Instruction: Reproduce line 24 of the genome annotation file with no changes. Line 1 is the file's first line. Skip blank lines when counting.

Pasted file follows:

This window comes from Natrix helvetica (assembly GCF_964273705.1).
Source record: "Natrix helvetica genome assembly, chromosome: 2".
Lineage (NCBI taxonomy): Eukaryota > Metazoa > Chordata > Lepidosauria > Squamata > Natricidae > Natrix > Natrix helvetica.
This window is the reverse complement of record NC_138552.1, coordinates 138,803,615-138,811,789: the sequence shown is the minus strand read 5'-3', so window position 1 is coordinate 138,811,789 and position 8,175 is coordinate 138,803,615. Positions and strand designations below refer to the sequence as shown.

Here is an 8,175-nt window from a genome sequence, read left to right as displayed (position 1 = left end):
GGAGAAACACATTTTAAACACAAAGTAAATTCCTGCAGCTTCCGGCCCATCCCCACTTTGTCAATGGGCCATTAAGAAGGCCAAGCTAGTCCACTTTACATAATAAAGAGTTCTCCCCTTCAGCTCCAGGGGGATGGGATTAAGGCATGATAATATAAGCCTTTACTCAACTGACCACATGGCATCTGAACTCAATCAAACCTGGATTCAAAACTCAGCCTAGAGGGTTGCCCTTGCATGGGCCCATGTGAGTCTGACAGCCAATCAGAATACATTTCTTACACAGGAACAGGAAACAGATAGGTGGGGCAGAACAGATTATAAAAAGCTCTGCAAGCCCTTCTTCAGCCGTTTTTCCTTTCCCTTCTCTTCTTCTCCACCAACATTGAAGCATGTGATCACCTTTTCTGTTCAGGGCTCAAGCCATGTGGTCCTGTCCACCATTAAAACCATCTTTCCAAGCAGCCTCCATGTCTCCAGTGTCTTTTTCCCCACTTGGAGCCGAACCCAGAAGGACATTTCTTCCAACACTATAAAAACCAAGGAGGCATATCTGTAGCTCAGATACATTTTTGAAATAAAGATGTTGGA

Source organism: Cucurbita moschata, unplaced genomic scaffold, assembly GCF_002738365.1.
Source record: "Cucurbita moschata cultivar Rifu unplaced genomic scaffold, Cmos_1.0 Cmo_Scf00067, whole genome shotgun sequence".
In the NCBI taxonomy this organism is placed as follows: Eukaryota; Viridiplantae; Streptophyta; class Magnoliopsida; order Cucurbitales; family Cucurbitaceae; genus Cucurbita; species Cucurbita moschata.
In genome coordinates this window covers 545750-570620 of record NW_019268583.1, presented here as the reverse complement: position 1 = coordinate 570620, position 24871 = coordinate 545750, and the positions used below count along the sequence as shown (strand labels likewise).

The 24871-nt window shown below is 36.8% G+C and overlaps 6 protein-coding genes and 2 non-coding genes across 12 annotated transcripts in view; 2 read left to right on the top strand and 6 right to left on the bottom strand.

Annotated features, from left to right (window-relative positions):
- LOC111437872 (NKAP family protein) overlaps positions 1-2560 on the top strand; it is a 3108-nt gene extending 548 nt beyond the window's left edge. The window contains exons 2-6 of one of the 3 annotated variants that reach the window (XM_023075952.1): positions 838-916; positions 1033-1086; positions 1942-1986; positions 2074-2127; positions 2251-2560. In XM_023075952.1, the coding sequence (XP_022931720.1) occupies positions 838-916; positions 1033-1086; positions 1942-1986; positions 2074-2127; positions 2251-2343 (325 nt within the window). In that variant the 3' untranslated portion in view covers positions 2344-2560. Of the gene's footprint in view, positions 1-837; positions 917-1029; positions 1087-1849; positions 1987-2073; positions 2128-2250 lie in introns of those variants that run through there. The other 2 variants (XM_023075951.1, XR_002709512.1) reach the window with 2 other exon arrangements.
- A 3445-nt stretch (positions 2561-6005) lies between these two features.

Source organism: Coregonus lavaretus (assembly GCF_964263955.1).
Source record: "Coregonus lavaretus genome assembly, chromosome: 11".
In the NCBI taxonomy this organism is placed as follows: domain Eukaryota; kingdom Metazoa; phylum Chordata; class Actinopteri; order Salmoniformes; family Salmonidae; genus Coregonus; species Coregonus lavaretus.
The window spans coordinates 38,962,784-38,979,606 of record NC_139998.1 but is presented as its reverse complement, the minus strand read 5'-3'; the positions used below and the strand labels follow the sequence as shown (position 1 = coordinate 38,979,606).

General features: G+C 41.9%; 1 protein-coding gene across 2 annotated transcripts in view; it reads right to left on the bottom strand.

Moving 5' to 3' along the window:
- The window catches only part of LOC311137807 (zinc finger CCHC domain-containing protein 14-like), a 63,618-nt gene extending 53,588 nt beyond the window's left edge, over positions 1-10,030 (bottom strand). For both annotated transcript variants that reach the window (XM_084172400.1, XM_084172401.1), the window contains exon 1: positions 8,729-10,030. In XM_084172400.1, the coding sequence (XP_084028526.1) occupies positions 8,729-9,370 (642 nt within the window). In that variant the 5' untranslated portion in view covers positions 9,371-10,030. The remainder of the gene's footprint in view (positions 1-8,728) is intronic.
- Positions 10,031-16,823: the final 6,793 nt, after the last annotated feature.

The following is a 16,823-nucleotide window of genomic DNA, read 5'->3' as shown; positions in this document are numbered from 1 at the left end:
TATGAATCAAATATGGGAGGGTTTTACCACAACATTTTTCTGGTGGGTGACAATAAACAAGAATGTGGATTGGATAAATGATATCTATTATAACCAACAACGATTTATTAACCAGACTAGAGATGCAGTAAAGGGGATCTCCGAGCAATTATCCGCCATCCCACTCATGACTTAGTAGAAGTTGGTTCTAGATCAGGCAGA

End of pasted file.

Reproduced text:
TATGAATCAAATATGGGAGGGTTTTACCACAACATTTTTCTGGTGGGTGACAATAAACAAGAATGTGGATTGGATAAATGATATCTATTATAACCAACAACGATTTATTAACCAGACTAGAGATGCAGTAAAGGGGATCTCCGAGCAATTATCCGCCATCCCACTCATGACTTAGTAGAAGTTGGTTCTAGATCAGGCAGA